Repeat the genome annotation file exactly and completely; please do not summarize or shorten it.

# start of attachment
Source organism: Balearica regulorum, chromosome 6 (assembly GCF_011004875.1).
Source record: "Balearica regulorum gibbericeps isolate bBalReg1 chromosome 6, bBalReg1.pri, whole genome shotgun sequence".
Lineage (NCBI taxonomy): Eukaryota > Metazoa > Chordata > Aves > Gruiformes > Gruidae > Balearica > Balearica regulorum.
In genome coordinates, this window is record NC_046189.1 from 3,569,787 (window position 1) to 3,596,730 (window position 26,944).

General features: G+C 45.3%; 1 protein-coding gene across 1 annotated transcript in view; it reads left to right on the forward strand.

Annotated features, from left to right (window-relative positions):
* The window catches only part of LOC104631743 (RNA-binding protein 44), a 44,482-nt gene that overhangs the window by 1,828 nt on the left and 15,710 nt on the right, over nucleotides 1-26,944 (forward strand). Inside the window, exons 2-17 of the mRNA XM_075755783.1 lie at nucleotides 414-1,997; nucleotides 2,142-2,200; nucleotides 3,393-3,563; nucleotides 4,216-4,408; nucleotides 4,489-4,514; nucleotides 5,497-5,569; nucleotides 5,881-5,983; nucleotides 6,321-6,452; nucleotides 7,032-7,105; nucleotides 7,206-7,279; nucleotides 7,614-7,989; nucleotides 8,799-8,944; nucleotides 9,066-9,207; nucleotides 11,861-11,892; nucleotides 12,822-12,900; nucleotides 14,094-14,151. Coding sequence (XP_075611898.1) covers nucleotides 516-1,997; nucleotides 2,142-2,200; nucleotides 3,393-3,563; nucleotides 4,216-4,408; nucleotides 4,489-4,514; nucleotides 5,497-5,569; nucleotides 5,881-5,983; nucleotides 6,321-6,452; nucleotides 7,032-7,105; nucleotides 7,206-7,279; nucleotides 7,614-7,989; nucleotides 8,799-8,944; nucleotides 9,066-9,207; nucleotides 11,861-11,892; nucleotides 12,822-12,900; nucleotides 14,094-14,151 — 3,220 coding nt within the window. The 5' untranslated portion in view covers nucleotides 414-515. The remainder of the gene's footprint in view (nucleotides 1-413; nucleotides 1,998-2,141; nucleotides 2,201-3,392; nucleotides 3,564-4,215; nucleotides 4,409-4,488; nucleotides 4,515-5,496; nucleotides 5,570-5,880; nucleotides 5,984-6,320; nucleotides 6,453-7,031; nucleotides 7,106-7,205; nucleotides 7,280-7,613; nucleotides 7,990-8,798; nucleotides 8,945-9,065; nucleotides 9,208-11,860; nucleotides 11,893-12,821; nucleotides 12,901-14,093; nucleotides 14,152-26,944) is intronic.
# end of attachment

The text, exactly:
Source organism: Balearica regulorum, chromosome 6 (assembly GCF_011004875.1).
Source record: "Balearica regulorum gibbericeps isolate bBalReg1 chromosome 6, bBalReg1.pri, whole genome shotgun sequence".
Lineage (NCBI taxonomy): Eukaryota > Metazoa > Chordata > Aves > Gruiformes > Gruidae > Balearica > Balearica regulorum.
In genome coordinates, this window is record NC_046189.1 from 3,569,787 (window position 1) to 3,596,730 (window position 26,944).

General features: G+C 45.3%; 1 protein-coding gene across 1 annotated transcript in view; it reads left to right on the forward strand.

Annotated features, from left to right (window-relative positions):
* The window catches only part of LOC104631743 (RNA-binding protein 44), a 44,482-nt gene that overhangs the window by 1,828 nt on the left and 15,710 nt on the right, over nucleotides 1-26,944 (forward strand). Inside the window, exons 2-17 of the mRNA XM_075755783.1 lie at nucleotides 414-1,997; nucleotides 2,142-2,200; nucleotides 3,393-3,563; nucleotides 4,216-4,408; nucleotides 4,489-4,514; nucleotides 5,497-5,569; nucleotides 5,881-5,983; nucleotides 6,321-6,452; nucleotides 7,032-7,105; nucleotides 7,206-7,279; nucleotides 7,614-7,989; nucleotides 8,799-8,944; nucleotides 9,066-9,207; nucleotides 11,861-11,892; nucleotides 12,822-12,900; nucleotides 14,094-14,151. Coding sequence (XP_075611898.1) covers nucleotides 516-1,997; nucleotides 2,142-2,200; nucleotides 3,393-3,563; nucleotides 4,216-4,408; nucleotides 4,489-4,514; nucleotides 5,497-5,569; nucleotides 5,881-5,983; nucleotides 6,321-6,452; nucleotides 7,032-7,105; nucleotides 7,206-7,279; nucleotides 7,614-7,989; nucleotides 8,799-8,944; nucleotides 9,066-9,207; nucleotides 11,861-11,892; nucleotides 12,822-12,900; nucleotides 14,094-14,151 — 3,220 coding nt within the window. The 5' untranslated portion in view covers nucleotides 414-515. The remainder of the gene's footprint in view (nucleotides 1-413; nucleotides 1,998-2,141; nucleotides 2,201-3,392; nucleotides 3,564-4,215; nucleotides 4,409-4,488; nucleotides 4,515-5,496; nucleotides 5,570-5,880; nucleotides 5,984-6,320; nucleotides 6,453-7,031; nucleotides 7,106-7,205; nucleotides 7,280-7,613; nucleotides 7,990-8,798; nucleotides 8,945-9,065; nucleotides 9,208-11,860; nucleotides 11,893-12,821; nucleotides 12,901-14,093; nucleotides 14,152-26,944) is intronic.